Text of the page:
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lab 28 Merging

Goals

Merge the branches

Merging brings the changes in two branches together. Let’s go back to the greet branch and merge master onto greet.

Execute:

git checkout greet
git merge master
git hist --all

Output:

$ git checkout greet
Switched to branch 'greet'
$ git merge master
Merge made by the 'recursive' strategy.
 README | 1 +
 1 file changed, 1 insertion(+)
 create mode 100644 README
$ git hist --all
*   2424440 2018-09-28 | Merge branch 'master' into greet (HEAD -> greet) [Jim Weirich]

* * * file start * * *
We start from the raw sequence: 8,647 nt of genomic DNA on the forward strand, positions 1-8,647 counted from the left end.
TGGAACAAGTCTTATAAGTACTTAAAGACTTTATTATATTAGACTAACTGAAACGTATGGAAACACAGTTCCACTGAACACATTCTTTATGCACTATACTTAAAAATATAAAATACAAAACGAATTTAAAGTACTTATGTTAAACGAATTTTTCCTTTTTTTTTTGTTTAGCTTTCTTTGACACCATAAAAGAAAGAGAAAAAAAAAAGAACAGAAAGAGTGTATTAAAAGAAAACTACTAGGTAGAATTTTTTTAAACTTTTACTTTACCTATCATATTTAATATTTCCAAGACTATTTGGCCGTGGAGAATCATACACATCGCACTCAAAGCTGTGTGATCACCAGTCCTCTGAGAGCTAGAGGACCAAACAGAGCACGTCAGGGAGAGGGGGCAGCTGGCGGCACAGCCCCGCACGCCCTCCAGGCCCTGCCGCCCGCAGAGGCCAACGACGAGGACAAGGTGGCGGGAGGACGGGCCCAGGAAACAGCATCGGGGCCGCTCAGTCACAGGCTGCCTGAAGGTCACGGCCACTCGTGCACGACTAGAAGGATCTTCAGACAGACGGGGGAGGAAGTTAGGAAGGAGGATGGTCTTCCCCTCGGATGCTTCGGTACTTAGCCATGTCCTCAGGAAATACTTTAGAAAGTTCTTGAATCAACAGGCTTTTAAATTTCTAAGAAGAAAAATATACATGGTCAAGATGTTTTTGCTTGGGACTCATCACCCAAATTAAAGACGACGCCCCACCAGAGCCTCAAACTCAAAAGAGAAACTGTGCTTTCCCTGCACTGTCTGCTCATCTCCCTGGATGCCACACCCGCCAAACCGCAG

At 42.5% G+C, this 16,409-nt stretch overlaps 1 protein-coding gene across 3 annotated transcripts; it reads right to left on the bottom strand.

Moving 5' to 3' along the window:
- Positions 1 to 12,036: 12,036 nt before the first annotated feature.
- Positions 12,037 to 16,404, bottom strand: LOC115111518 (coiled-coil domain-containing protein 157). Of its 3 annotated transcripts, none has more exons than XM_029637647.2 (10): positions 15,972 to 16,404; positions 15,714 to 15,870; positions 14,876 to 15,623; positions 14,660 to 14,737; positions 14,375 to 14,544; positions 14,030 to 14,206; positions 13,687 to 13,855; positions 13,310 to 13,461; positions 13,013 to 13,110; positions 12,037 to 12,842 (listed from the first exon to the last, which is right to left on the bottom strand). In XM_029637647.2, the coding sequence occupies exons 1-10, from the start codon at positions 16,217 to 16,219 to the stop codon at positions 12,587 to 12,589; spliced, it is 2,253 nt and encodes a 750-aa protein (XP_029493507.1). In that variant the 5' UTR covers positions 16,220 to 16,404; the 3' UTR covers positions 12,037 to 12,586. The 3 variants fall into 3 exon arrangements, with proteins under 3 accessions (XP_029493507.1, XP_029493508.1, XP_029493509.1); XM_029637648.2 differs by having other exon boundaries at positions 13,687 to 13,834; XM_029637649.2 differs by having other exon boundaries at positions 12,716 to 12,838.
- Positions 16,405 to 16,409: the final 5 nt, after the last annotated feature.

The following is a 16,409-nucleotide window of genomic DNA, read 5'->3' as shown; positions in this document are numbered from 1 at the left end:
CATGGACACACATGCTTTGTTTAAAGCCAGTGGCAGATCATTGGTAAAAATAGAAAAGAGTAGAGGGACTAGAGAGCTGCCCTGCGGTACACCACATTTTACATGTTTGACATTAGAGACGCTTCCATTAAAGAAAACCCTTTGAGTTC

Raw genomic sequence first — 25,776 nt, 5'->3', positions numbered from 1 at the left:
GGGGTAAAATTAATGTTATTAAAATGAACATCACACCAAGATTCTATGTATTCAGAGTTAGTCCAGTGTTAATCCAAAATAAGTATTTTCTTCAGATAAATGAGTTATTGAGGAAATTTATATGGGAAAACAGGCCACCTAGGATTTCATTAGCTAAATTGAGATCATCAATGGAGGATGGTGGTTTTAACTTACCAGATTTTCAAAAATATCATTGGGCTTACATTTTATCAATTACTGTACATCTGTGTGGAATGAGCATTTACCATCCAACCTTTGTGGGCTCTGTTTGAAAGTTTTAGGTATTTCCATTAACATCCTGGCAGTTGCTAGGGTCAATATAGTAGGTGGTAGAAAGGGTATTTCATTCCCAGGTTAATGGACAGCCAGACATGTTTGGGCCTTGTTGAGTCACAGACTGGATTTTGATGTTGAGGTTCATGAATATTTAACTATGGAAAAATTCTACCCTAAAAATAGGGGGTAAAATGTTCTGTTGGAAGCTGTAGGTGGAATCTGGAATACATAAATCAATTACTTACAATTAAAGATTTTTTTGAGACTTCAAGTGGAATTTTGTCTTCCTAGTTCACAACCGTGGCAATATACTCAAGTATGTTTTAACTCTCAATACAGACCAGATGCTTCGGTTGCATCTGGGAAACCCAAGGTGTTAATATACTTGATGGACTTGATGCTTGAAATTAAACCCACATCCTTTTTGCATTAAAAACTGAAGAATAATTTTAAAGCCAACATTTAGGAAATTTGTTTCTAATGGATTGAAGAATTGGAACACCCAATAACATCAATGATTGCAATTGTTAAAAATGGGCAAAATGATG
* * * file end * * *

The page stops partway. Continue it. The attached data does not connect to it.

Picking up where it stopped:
|\  
| * 5c40874 2018-09-28 | Added README (master) [Jim Weirich]
* | 3f038a4 2018-09-28 | Updated Rakefile [Jim Weirich]
* | fa0b537 2018-09-28 | Hello uses Greeter [Jim Weirich]
* | 6f9af14 2018-09-28 | Added greeter class [Jim Weirich]
|/  
* 191f0c6 2018-09-28 | Added a Rakefile. [Jim Weirich]
* ef98cae 2018-09-28 | Moved hello.rb to lib [Jim Weirich]
* e1e08fd 2018-09-28 | Add an author/email comment [Jim Weirich]
* 7bf0bf1 2018-09-28 | Added a comment (tag: v1) [Jim Weirich]
* 9cf3f21 2018-09-28 | Added a default value (tag: v1-beta) [Jim Weirich]
* 94e1b8b 2018-09-28 | Using ARGV [Jim Weirich]
* f656098 2018-09-28 | First Commit [Jim Weirich]

By merging master into your greet branch periodically, you can pick up any changes to master and keep your changes in greet compatible with changes in the mainline.

However, it does produce ugly commit graphs. Later we will look at the option of rebasing rather than merging.

Up Next

But first, what if the changes in master conflict with the changes in greet?